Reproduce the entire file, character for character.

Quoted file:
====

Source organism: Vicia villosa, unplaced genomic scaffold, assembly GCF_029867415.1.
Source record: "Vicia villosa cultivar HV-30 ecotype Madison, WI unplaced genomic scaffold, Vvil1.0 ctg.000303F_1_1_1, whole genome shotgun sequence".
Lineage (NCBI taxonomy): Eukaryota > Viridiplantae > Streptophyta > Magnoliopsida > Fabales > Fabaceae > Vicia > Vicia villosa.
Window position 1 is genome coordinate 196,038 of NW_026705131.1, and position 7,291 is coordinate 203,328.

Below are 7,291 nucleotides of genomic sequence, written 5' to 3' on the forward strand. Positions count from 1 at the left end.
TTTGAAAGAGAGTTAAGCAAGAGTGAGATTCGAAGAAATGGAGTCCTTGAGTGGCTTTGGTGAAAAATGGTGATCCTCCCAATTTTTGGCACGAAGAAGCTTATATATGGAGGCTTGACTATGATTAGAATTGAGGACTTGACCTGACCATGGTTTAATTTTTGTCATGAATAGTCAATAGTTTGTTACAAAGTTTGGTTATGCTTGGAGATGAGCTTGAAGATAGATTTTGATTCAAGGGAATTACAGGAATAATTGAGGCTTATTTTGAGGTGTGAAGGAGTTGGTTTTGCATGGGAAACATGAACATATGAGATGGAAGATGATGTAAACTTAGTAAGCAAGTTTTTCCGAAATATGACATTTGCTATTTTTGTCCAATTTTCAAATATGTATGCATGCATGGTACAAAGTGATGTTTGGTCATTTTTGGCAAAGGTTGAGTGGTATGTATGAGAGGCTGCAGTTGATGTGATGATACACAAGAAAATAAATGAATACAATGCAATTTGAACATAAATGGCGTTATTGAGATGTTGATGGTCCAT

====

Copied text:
Source organism: Vicia villosa, unplaced genomic scaffold, assembly GCF_029867415.1.
Source record: "Vicia villosa cultivar HV-30 ecotype Madison, WI unplaced genomic scaffold, Vvil1.0 ctg.000303F_1_1_1, whole genome shotgun sequence".
Lineage (NCBI taxonomy): Eukaryota > Viridiplantae > Streptophyta > Magnoliopsida > Fabales > Fabaceae > Vicia > Vicia villosa.
Window position 1 is genome coordinate 196,038 of NW_026705131.1, and position 7,291 is coordinate 203,328.

Below are 7,291 nucleotides of genomic sequence, written 5' to 3' on the forward strand. Positions count from 1 at the left end.
TTTGAAAGAGAGTTAAGCAAGAGTGAGATTCGAAGAAATGGAGTCCTTGAGTGGCTTTGGTGAAAAATGGTGATCCTCCCAATTTTTGGCACGAAGAAGCTTATATATGGAGGCTTGACTATGATTAGAATTGAGGACTTGACCTGACCATGGTTTAATTTTTGTCATGAATAGTCAATAGTTTGTTACAAAGTTTGGTTATGCTTGGAGATGAGCTTGAAGATAGATTTTGATTCAAGGGAATTACAGGAATAATTGAGGCTTATTTTGAGGTGTGAAGGAGTTGGTTTTGCATGGGAAACATGAACATATGAGATGGAAGATGATGTAAACTTAGTAAGCAAGTTTTTCCGAAATATGACATTTGCTATTTTTGTCCAATTTTCAAATATGTATGCATGCATGGTACAAAGTGATGTTTGGTCATTTTTGGCAAAGGTTGAGTGGTATGTATGAGAGGCTGCAGTTGATGTGATGATACACAAGAAAATAAATGAATACAATGCAATTTGAACATAAATGGCGTTATTGAGATGTTGATGGTCCAT